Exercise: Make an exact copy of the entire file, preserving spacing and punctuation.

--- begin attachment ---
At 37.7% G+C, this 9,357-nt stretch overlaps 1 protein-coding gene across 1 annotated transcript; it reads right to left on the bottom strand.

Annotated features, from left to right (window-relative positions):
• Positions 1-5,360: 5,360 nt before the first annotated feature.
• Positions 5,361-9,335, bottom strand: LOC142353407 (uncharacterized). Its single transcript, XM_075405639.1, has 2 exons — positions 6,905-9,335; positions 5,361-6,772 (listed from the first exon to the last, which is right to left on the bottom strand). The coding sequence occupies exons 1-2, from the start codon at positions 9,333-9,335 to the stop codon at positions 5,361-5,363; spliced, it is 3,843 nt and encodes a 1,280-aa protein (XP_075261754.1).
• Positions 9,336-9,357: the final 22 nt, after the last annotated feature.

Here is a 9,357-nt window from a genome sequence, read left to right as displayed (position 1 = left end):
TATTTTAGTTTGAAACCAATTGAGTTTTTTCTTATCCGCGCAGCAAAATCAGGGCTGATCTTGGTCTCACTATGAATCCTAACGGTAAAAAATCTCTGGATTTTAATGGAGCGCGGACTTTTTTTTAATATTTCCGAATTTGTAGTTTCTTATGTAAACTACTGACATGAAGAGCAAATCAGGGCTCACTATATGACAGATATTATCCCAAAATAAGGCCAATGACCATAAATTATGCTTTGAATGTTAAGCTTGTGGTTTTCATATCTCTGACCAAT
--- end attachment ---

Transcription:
At 37.7% G+C, this 9,357-nt stretch overlaps 1 protein-coding gene across 1 annotated transcript; it reads right to left on the bottom strand.

Annotated features, from left to right (window-relative positions):
• Positions 1-5,360: 5,360 nt before the first annotated feature.
• Positions 5,361-9,335, bottom strand: LOC142353407 (uncharacterized). Its single transcript, XM_075405639.1, has 2 exons — positions 6,905-9,335; positions 5,361-6,772 (listed from the first exon to the last, which is right to left on the bottom strand). The coding sequence occupies exons 1-2, from the start codon at positions 9,333-9,335 to the stop codon at positions 5,361-5,363; spliced, it is 3,843 nt and encodes a 1,280-aa protein (XP_075261754.1).
• Positions 9,336-9,357: the final 22 nt, after the last annotated feature.

Here is a 9,357-nt window from a genome sequence, read left to right as displayed (position 1 = left end):
TATTTTAGTTTGAAACCAATTGAGTTTTTTCTTATCCGCGCAGCAAAATCAGGGCTGATCTTGGTCTCACTATGAATCCTAACGGTAAAAAATCTCTGGATTTTAATGGAGCGCGGACTTTTTTTTAATATTTCCGAATTTGTAGTTTCTTATGTAAACTACTGACATGAAGAGCAAATCAGGGCTCACTATATGACAGATATTATCCCAAAATAAGGCCAATGACCATAAATTATGCTTTGAATGTTAAGCTTGTGGTTTTCATATCTCTGACCAAT